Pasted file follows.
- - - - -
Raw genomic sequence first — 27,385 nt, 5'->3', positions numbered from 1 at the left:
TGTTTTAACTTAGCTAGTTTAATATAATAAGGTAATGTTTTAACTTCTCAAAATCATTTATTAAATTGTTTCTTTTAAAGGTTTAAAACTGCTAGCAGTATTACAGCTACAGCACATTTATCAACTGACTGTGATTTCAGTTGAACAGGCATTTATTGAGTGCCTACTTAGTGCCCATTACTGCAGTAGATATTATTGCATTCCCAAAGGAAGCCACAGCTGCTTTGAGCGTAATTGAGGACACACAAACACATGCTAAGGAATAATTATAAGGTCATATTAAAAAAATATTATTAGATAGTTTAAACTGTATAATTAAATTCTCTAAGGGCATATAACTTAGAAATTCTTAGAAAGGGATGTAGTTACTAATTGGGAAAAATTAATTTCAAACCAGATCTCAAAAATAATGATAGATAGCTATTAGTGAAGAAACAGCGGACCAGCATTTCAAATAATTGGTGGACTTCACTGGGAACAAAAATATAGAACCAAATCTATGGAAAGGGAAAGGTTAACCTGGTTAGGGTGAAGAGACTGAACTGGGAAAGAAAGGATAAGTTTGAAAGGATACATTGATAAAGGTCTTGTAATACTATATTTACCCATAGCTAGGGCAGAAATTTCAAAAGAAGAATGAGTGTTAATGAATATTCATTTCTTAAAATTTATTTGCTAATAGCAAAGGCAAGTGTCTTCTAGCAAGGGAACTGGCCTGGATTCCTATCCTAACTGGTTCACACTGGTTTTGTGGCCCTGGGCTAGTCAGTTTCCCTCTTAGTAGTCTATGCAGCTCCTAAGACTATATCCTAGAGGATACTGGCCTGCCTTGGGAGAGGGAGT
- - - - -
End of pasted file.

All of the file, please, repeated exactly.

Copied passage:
Raw genomic sequence first — 27,385 nt, 5'->3', positions numbered from 1 at the left:
TGTTTTAACTTAGCTAGTTTAATATAATAAGGTAATGTTTTAACTTCTCAAAATCATTTATTAAATTGTTTCTTTTAAAGGTTTAAAACTGCTAGCAGTATTACAGCTACAGCACATTTATCAACTGACTGTGATTTCAGTTGAACAGGCATTTATTGAGTGCCTACTTAGTGCCCATTACTGCAGTAGATATTATTGCATTCCCAAAGGAAGCCACAGCTGCTTTGAGCGTAATTGAGGACACACAAACACATGCTAAGGAATAATTATAAGGTCATATTAAAAAAATATTATTAGATAGTTTAAACTGTATAATTAAATTCTCTAAGGGCATATAACTTAGAAATTCTTAGAAAGGGATGTAGTTACTAATTGGGAAAAATTAATTTCAAACCAGATCTCAAAAATAATGATAGATAGCTATTAGTGAAGAAACAGCGGACCAGCATTTCAAATAATTGGTGGACTTCACTGGGAACAAAAATATAGAACCAAATCTATGGAAAGGGAAAGGTTAACCTGGTTAGGGTGAAGAGACTGAACTGGGAAAGAAAGGATAAGTTTGAAAGGATACATTGATAAAGGTCTTGTAATACTATATTTACCCATAGCTAGGGCAGAAATTTCAAAAGAAGAATGAGTGTTAATGAATATTCATTTCTTAAAATTTATTTGCTAATAGCAAAGGCAAGTGTCTTCTAGCAAGGGAACTGGCCTGGATTCCTATCCTAACTGGTTCACACTGGTTTTGTGGCCCTGGGCTAGTCAGTTTCCCTCTTAGTAGTCTATGCAGCTCCTAAGACTATATCCTAGAGGATACTGGCCTGCCTTGGGAGAGGGAGT